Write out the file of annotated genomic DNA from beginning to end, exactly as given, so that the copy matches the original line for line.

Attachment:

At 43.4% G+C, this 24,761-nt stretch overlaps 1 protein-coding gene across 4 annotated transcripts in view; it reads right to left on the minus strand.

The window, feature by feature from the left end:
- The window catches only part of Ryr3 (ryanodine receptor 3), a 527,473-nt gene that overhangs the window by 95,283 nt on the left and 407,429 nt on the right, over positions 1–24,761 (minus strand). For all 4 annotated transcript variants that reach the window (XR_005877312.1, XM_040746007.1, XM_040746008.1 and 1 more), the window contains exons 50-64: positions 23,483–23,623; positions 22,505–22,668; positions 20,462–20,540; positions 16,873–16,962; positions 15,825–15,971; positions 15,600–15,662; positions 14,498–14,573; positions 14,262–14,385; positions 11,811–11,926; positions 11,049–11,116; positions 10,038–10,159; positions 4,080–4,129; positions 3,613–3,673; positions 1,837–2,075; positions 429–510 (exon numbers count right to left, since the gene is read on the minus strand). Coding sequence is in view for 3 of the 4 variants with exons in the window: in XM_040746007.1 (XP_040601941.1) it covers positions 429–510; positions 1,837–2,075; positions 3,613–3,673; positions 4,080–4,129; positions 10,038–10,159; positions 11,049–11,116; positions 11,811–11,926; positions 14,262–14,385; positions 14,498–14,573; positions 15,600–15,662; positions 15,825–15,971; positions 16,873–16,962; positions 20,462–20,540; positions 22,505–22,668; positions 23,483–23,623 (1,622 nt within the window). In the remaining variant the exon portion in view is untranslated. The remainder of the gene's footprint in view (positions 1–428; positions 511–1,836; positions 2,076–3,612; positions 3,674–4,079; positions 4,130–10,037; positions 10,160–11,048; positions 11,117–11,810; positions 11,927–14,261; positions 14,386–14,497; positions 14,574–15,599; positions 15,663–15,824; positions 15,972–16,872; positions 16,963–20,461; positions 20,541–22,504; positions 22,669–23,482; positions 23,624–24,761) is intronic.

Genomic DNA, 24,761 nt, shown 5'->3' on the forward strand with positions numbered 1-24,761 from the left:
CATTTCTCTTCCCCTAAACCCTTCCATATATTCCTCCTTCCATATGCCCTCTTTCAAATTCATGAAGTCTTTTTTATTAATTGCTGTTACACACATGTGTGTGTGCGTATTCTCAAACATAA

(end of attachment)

At 43.4% G+C, this 24,761-nt stretch overlaps 1 protein-coding gene across 4 annotated transcripts in view; it reads right to left on the minus strand.

The window, feature by feature from the left end:
- The window catches only part of Ryr3 (ryanodine receptor 3), a 527,473-nt gene that overhangs the window by 95,283 nt on the left and 407,429 nt on the right, over positions 1–24,761 (minus strand). For all 4 annotated transcript variants that reach the window (XR_005877312.1, XM_040746007.1, XM_040746008.1 and 1 more), the window contains exons 50-64: positions 23,483–23,623; positions 22,505–22,668; positions 20,462–20,540; positions 16,873–16,962; positions 15,825–15,971; positions 15,600–15,662; positions 14,498–14,573; positions 14,262–14,385; positions 11,811–11,926; positions 11,049–11,116; positions 10,038–10,159; positions 4,080–4,129; positions 3,613–3,673; positions 1,837–2,075; positions 429–510 (exon numbers count right to left, since the gene is read on the minus strand). Coding sequence is in view for 3 of the 4 variants with exons in the window: in XM_040746007.1 (XP_040601941.1) it covers positions 429–510; positions 1,837–2,075; positions 3,613–3,673; positions 4,080–4,129; positions 10,038–10,159; positions 11,049–11,116; positions 11,811–11,926; positions 14,262–14,385; positions 14,498–14,573; positions 15,600–15,662; positions 15,825–15,971; positions 16,873–16,962; positions 20,462–20,540; positions 22,505–22,668; positions 23,483–23,623 (1,622 nt within the window). In the remaining variant the exon portion in view is untranslated. The remainder of the gene's footprint in view (positions 1–428; positions 511–1,836; positions 2,076–3,612; positions 3,674–4,079; positions 4,130–10,037; positions 10,160–11,048; positions 11,117–11,810; positions 11,927–14,261; positions 14,386–14,497; positions 14,574–15,599; positions 15,663–15,824; positions 15,972–16,872; positions 16,963–20,461; positions 20,541–22,504; positions 22,669–23,482; positions 23,624–24,761) is intronic.

Genomic DNA, 24,761 nt, shown 5'->3' on the forward strand with positions numbered 1-24,761 from the left:
CATTTCTCTTCCCCTAAACCCTTCCATATATTCCTCCTTCCATATGCCCTCTTTCAAATTCATGAAGTCTTTTTTATTAATTGCTGTTACACACATGTGTGTGTGCGTATTCTCAAACATAA